My framework for discussions about a contemplative life come from the Cistercian tradition of monasticism. Their foundational text is the Rule of Saint Benedict. The Rules outline behavior expected of a monk to draw closer to God and maintain harmony in the community. How does a 6th century rule for Catholic monks apply to a 21st century Mormon? Central to both faiths is seeking God. Seeking union or communion with God is no greater joy.
The prophet Alma in the Book of Mormon sent an epistle to his son, Helaman, who was admonished, “Counsel with the Lord in all they doings, and he will direct thee for good; yea, when thou liest down at night lie down unto the Lord, that he may watch over you in your sleep; and when thou risest in the morning let thy heart be full of thanks unto God…” (Alma 37:37) One’s daily life begins and ends with supplication and praise to the Lord. Prayer and praise are the cadence of a monastic life…the cadence of a follower of Christ outside a monastery as well.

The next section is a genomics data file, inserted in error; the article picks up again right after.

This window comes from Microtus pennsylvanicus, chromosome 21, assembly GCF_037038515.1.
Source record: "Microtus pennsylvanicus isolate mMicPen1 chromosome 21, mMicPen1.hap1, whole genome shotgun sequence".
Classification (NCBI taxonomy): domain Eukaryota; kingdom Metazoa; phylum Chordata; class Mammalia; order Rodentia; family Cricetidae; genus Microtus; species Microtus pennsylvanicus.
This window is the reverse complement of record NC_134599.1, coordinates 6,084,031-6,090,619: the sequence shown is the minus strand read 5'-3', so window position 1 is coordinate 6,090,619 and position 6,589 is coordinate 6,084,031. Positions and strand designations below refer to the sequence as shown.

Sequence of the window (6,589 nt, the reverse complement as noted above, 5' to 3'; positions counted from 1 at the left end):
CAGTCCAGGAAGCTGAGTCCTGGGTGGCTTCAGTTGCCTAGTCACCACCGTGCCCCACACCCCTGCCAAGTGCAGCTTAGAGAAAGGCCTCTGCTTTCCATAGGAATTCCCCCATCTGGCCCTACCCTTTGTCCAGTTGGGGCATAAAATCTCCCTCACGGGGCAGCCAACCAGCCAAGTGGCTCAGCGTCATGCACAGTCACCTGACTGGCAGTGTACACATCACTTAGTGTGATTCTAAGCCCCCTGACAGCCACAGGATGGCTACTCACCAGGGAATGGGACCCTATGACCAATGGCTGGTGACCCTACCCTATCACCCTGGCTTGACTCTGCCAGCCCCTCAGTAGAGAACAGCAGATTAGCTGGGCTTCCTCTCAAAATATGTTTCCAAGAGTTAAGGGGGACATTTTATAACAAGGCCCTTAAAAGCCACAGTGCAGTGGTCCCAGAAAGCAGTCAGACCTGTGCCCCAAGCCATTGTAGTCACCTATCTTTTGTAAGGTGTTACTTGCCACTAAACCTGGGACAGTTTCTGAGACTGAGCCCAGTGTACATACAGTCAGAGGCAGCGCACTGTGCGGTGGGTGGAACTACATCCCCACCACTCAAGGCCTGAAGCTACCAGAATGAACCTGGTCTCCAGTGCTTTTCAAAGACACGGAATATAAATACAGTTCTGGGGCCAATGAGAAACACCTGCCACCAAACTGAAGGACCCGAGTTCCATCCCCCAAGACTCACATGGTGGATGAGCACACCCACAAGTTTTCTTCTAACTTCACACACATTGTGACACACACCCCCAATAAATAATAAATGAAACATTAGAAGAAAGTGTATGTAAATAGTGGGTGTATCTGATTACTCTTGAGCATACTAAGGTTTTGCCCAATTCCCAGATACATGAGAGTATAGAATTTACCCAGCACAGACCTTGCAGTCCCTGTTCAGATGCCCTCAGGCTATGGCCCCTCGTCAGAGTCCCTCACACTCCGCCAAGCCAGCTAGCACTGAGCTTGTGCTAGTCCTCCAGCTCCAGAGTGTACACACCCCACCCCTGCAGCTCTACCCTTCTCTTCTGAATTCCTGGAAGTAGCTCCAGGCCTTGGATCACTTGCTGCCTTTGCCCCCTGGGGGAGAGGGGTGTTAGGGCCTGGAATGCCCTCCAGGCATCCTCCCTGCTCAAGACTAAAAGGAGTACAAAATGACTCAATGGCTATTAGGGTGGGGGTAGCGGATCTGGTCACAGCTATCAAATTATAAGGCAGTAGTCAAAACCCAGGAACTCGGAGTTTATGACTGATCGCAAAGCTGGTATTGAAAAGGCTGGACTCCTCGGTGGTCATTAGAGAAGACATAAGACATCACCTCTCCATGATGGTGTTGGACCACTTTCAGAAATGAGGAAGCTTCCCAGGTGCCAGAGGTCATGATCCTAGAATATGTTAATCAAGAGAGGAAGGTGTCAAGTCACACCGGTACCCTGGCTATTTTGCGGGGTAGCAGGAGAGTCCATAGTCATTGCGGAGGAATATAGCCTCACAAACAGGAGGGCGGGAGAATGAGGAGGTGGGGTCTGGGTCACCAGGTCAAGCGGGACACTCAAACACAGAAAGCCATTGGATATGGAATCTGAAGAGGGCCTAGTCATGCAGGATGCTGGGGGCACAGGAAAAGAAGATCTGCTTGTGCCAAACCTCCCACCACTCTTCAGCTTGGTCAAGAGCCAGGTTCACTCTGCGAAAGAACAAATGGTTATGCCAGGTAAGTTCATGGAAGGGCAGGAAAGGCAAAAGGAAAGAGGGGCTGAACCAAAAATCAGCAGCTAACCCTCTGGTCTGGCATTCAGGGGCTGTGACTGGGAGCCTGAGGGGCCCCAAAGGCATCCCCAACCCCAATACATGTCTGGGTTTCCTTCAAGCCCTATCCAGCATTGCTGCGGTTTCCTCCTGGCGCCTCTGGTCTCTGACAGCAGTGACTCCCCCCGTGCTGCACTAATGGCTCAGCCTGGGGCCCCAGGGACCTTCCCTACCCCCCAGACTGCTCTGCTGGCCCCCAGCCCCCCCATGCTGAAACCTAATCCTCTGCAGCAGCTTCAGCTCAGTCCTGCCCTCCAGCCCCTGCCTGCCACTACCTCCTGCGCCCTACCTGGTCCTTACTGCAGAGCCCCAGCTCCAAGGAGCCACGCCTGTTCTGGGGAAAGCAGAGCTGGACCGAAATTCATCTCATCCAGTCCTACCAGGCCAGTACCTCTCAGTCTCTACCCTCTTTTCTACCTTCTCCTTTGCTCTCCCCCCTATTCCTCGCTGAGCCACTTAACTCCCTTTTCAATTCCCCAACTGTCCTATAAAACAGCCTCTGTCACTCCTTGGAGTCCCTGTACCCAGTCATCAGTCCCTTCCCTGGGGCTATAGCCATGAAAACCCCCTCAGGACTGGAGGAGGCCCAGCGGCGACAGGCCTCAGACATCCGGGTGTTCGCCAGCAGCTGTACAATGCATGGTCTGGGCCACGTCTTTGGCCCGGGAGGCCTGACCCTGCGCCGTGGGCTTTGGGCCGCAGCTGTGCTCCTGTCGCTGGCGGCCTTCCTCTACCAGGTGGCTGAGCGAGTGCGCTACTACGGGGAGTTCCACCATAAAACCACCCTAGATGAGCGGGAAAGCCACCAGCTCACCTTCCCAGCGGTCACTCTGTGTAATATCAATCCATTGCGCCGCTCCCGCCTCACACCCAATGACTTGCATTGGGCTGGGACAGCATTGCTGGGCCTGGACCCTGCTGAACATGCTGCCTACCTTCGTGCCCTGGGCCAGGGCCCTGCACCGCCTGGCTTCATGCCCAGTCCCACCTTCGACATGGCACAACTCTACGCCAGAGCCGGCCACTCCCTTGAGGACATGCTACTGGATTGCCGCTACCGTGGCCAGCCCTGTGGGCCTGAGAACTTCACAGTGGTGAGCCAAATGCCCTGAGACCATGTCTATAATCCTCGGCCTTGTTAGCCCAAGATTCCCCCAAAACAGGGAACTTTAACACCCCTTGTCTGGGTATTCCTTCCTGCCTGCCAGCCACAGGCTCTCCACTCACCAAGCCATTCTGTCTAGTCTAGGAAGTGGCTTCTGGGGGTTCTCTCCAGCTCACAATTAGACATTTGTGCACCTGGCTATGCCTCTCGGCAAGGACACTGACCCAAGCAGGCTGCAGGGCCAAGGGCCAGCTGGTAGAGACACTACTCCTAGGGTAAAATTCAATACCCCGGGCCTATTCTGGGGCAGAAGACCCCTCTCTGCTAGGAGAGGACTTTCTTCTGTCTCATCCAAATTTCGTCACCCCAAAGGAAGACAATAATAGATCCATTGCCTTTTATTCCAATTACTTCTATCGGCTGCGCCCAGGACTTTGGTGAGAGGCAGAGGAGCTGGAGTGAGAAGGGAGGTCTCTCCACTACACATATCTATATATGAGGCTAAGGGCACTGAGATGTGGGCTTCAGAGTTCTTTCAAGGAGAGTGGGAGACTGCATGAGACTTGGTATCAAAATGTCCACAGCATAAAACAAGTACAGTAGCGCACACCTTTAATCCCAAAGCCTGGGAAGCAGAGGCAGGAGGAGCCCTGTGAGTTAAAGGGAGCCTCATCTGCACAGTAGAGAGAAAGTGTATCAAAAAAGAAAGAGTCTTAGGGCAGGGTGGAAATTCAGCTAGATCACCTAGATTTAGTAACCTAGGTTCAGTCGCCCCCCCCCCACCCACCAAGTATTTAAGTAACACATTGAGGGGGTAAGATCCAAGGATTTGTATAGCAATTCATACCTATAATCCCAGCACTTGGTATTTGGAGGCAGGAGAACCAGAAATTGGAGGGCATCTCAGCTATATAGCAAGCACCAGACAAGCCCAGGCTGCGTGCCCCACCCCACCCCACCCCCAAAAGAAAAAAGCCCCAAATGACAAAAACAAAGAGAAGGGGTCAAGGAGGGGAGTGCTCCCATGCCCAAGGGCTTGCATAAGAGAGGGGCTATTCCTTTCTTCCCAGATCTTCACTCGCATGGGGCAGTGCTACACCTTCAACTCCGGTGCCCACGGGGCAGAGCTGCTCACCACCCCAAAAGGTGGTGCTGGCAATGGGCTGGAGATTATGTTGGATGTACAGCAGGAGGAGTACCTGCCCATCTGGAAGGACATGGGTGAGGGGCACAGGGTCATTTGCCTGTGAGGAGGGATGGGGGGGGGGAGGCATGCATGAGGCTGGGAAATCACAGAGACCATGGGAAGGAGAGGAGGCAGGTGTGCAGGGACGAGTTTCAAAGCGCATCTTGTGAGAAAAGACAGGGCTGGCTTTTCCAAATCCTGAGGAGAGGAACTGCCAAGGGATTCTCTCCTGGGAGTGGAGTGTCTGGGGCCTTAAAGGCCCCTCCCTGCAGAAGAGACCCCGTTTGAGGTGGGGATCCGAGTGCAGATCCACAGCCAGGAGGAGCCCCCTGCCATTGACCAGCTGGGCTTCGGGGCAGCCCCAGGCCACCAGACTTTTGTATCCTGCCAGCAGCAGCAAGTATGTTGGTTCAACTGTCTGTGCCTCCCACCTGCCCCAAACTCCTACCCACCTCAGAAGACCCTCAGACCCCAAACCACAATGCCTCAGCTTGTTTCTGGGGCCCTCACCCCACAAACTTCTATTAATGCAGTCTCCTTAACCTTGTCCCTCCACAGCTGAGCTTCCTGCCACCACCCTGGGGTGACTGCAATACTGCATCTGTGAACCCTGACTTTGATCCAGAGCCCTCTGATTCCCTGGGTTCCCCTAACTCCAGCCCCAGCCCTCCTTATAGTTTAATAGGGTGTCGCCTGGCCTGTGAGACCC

So, a contemplative life is a life centered on prayer and praise. God is the object of this worship and adoration. Such a life can be achieved even if pain, fatigue, loneliness, or physical limitations keep us away from practicing our religion in person. When I am in the throes of pain and fatigue which severely limit all activity, I can still pray. I can pour out my soul to God not just in a series of petitions but in adoration for what Christ has done for me personally, for humanity, for eternity. With praise comes joy. Maybe because I deflect attention from my own needs and tune into the Will of the Father. Indeed, for a contemplative, one’s life acquires a Divine Centeredness.